We are always receiving photos of compressors on dry, alternate or tail-end fire sprinkler systems – call us ‘sad’ but we always love to see them, whether they are ours or someone else’s (especially someone else’s actually, as that means that it’s likely to be replaced with one of ours!).
Almost exclusively, this is because they are not working for one reason or another – simply old age or heavily used, sometimes over-worked or occasionally due to some installation or maintenance oversight. They may need outright replacement, or just a part or two.
The compressor shown in the photo above is one we were asked about last month, and we know from the serial number that it was made by us…in the year 2000! You don’t need to be a maths genius to work out that this is 23-24 years’ old, which is pretty good value for money if you ask us. Even better value because it’s actually only the electrical contactor which needs replacing, so it should be back to working like a dream in no time at all.
Now, to be honest, if all of our products lasted this long, we’d probably be out of business, but this example makes a few things pretty clear:
- We design well, for the job, and don’t create any obsolescence in our products – we make them to last as long as possible, it’s that simple.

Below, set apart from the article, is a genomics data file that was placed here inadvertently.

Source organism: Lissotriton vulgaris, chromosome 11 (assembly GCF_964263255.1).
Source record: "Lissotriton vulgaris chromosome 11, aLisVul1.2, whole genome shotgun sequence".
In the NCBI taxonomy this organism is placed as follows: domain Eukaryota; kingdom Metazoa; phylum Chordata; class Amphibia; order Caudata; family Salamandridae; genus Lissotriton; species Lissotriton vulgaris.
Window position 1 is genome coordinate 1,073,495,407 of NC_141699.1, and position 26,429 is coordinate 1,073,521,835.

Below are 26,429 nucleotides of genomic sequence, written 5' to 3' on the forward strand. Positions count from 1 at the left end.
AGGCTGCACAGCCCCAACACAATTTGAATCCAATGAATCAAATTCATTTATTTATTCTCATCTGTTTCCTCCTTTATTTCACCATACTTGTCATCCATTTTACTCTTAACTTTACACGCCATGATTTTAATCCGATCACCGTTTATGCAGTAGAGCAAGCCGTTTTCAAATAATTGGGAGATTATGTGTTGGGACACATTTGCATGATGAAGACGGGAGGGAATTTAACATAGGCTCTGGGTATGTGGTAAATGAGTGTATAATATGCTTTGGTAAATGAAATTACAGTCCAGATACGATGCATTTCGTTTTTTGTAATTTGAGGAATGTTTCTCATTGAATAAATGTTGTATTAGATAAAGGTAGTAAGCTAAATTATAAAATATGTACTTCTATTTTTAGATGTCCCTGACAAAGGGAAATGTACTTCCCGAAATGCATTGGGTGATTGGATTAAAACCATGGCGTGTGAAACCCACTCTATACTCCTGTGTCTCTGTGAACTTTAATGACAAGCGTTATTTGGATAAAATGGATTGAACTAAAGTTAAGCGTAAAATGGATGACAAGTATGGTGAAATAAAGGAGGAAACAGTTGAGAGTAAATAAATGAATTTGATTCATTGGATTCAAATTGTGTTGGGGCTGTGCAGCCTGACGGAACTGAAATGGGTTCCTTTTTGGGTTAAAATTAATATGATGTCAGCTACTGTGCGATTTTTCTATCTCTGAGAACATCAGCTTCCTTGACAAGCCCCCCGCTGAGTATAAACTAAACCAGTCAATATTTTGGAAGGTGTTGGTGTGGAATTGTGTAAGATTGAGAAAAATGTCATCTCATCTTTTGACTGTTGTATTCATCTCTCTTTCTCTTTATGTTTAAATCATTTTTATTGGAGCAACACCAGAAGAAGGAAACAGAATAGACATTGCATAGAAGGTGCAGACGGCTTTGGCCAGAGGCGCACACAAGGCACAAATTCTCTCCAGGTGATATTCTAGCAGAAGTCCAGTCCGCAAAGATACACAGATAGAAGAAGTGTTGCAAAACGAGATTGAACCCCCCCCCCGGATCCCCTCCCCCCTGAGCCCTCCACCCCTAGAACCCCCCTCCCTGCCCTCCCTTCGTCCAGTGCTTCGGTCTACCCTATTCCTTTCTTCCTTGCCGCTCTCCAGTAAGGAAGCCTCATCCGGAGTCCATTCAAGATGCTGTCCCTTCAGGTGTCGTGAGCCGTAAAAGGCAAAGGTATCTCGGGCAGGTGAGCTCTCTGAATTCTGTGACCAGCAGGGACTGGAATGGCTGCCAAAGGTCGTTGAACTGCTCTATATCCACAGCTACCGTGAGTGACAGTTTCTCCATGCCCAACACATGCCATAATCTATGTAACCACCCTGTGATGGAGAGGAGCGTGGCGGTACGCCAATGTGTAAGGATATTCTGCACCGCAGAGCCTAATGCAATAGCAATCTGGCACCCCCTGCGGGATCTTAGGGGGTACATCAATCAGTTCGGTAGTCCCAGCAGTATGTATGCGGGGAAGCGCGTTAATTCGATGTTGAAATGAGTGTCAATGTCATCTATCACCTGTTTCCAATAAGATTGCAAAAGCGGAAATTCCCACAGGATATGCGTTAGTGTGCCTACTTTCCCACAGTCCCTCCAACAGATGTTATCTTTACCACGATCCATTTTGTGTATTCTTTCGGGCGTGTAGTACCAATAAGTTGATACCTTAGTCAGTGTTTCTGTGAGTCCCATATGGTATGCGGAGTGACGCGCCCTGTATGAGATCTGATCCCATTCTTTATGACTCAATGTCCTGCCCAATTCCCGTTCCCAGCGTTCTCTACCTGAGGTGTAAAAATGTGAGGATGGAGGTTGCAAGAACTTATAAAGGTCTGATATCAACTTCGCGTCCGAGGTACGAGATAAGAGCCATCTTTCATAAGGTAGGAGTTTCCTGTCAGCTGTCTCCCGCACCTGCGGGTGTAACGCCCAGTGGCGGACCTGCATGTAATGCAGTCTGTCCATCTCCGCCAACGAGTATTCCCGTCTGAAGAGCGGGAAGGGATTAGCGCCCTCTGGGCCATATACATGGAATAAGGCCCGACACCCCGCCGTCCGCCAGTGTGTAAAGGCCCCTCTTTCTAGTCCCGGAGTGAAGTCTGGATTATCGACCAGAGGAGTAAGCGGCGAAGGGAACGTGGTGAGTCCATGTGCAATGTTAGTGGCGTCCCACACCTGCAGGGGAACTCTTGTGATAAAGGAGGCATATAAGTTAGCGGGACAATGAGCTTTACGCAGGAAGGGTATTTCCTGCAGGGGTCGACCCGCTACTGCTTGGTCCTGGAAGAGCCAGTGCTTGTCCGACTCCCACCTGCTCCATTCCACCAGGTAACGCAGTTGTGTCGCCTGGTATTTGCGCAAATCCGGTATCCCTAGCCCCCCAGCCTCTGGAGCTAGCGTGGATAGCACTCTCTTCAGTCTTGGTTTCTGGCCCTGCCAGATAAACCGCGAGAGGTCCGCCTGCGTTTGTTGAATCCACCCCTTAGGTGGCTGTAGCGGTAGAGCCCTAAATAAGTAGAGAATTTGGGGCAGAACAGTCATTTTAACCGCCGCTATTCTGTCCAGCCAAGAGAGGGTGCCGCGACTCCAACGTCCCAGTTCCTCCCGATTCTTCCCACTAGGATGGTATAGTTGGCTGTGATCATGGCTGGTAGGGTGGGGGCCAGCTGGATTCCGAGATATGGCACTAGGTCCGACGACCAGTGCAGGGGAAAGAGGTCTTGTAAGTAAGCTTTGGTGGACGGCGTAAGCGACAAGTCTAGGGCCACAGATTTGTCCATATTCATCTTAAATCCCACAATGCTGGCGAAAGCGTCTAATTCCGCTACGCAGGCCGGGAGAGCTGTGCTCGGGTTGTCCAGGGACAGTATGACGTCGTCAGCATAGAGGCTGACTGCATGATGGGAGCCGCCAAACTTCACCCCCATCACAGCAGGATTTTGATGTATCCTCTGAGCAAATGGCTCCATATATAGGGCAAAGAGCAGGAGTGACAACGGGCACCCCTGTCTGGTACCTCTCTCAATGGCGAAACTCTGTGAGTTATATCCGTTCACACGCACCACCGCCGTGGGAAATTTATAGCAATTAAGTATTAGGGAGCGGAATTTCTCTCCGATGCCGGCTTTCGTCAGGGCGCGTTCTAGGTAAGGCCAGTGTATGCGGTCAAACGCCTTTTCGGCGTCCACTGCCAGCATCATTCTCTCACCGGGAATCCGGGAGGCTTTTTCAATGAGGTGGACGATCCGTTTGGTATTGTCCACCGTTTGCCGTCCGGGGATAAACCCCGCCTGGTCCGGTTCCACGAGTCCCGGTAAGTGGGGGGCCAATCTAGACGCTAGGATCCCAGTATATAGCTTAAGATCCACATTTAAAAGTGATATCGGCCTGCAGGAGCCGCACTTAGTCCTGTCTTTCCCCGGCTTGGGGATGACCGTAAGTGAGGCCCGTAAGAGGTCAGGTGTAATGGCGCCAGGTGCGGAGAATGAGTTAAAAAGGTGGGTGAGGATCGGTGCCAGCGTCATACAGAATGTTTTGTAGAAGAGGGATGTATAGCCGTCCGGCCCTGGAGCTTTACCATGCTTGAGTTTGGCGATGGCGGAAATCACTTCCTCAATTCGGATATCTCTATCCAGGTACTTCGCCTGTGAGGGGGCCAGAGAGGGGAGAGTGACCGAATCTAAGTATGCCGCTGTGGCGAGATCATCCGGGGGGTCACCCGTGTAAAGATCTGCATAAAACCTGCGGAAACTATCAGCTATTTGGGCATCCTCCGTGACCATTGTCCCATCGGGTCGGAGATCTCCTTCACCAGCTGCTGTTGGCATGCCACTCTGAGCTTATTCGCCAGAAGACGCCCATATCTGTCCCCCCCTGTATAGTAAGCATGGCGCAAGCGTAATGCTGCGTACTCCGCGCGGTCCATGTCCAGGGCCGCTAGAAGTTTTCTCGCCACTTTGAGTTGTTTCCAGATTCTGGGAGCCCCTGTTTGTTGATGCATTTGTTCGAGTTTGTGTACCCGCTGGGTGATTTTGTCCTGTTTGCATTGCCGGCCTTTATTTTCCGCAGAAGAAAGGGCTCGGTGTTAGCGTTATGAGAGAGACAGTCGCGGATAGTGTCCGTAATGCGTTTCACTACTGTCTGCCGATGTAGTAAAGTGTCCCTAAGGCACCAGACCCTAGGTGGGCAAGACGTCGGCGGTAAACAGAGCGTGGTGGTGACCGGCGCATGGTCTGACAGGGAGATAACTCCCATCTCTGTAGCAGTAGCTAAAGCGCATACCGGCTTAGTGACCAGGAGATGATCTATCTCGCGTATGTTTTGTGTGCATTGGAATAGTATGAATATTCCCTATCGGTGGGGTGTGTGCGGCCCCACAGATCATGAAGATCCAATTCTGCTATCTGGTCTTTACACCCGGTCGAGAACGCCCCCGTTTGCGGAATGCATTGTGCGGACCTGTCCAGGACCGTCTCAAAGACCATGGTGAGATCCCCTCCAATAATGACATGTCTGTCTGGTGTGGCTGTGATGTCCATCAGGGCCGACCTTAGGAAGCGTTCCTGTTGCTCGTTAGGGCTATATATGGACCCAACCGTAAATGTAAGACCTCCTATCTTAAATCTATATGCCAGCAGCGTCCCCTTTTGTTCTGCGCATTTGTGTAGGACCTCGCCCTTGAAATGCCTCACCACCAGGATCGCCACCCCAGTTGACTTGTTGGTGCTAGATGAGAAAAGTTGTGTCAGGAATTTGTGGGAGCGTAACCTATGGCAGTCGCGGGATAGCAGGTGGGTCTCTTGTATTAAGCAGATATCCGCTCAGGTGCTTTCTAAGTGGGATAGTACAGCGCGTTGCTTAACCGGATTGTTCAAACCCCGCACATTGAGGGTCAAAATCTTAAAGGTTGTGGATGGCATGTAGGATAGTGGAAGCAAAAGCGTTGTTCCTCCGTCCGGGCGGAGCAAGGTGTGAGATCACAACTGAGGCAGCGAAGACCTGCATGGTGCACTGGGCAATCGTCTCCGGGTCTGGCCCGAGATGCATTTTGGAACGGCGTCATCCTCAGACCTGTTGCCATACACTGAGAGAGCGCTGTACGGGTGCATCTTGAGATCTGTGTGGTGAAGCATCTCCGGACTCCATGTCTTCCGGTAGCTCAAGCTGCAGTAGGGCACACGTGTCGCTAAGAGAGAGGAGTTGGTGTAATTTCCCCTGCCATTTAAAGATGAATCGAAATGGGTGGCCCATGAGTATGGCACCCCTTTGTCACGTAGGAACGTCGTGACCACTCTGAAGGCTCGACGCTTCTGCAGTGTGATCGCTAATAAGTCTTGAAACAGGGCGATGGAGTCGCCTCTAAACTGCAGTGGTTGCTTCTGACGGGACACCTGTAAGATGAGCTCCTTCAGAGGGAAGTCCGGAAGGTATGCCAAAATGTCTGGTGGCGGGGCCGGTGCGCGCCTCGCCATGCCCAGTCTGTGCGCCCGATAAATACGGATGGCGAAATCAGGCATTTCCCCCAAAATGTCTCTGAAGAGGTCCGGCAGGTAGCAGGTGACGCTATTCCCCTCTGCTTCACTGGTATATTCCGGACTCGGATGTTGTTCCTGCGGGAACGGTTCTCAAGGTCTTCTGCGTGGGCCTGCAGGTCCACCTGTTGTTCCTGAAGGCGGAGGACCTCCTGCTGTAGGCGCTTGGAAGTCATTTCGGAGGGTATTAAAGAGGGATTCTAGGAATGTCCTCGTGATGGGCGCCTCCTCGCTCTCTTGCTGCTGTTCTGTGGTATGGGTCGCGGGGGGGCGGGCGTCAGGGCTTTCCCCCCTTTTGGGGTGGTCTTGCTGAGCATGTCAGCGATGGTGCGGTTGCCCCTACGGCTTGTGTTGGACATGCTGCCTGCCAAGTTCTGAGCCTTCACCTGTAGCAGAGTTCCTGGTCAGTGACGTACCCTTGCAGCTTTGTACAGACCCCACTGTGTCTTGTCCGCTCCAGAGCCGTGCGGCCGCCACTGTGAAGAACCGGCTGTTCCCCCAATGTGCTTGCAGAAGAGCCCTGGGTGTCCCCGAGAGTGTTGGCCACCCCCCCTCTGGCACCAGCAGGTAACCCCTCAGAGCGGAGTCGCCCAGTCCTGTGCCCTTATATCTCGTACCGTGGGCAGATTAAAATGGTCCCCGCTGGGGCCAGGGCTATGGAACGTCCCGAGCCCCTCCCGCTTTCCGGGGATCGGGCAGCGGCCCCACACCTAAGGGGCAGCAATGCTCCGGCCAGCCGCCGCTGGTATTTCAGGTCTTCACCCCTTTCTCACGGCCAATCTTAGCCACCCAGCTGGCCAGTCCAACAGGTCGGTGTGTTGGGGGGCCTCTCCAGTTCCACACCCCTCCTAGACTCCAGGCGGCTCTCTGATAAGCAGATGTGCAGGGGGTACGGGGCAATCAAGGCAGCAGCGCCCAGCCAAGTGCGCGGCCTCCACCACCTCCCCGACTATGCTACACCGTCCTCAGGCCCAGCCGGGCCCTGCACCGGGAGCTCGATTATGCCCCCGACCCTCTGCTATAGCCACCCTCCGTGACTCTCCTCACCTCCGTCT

- We build using only high quality components from reputable suppliers, from the motor/pump assembly, the pressure switch and electrics, to the safety valve.
- If they are installed well (bolted firmly to a solid surface using all four holes, not too hot or cold, dust-free environment etc), that’s a great start.
- If they are checked and maintained (oil level regularly, oil change annually, inlet filter as required – there’s not a lot to it, so why not), that’s crucial.
- And if they have been sized appropriately, so they get a regular warm-up but not running for hours on a refill, then that’s perfect.
So, whatever you need compressor-wise (or anything-else-wise), then just give us a shout.
Otherwise, if you come across any of our products which are pretty old – certainly pre-2000 – then we’d just love to see a photo of them in situ…maybe we’ll even start a gallery (or museum)!